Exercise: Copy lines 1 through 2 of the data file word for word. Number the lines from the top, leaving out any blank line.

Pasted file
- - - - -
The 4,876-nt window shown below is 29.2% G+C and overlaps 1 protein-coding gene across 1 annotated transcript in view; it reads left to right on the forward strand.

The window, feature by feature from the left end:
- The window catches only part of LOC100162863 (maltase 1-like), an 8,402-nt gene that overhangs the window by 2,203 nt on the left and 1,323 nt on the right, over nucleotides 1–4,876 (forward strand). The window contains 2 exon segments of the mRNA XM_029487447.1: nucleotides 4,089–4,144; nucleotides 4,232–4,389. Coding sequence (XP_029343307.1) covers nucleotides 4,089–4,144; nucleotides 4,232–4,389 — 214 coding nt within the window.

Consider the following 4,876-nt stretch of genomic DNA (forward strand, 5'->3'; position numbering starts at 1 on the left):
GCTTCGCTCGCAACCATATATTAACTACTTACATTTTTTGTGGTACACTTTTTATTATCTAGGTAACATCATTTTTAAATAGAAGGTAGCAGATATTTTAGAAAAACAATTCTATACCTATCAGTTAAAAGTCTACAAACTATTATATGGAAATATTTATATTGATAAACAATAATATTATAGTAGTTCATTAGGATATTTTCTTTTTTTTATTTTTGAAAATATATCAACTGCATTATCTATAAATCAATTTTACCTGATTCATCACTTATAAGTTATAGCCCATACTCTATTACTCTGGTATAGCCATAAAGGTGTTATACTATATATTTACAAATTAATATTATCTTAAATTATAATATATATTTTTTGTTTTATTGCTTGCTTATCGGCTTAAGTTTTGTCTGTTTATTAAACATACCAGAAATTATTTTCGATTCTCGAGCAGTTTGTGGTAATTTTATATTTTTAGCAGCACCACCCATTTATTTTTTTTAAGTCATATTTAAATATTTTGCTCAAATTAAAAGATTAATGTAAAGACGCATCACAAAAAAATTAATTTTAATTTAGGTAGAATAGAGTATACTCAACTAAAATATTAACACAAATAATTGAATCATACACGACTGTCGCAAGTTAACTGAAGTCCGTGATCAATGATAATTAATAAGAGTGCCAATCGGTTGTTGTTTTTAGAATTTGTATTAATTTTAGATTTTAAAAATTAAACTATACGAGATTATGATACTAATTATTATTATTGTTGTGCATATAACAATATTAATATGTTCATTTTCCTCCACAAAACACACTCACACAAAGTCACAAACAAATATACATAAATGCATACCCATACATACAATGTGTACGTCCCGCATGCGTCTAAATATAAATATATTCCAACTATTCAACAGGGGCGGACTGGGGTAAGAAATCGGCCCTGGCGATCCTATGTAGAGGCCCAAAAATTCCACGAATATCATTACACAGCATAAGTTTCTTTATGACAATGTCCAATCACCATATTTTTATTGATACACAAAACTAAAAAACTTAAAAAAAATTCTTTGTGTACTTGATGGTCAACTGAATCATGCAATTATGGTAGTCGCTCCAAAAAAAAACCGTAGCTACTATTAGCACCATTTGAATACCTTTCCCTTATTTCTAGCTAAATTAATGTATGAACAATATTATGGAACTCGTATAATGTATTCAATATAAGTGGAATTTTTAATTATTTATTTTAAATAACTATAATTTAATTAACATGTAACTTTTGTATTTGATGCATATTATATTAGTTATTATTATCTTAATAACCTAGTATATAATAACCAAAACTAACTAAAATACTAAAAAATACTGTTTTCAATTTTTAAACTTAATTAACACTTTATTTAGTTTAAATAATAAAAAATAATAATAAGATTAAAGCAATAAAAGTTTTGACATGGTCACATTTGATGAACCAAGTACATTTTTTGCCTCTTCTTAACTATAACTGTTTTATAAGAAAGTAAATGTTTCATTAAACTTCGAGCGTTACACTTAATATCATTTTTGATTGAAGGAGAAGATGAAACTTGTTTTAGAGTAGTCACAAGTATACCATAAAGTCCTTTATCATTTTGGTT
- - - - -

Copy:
The 4,876-nt window shown below is 29.2% G+C and overlaps 1 protein-coding gene across 1 annotated transcript in view; it reads left to right on the forward strand.

The window, feature by feature from the left end: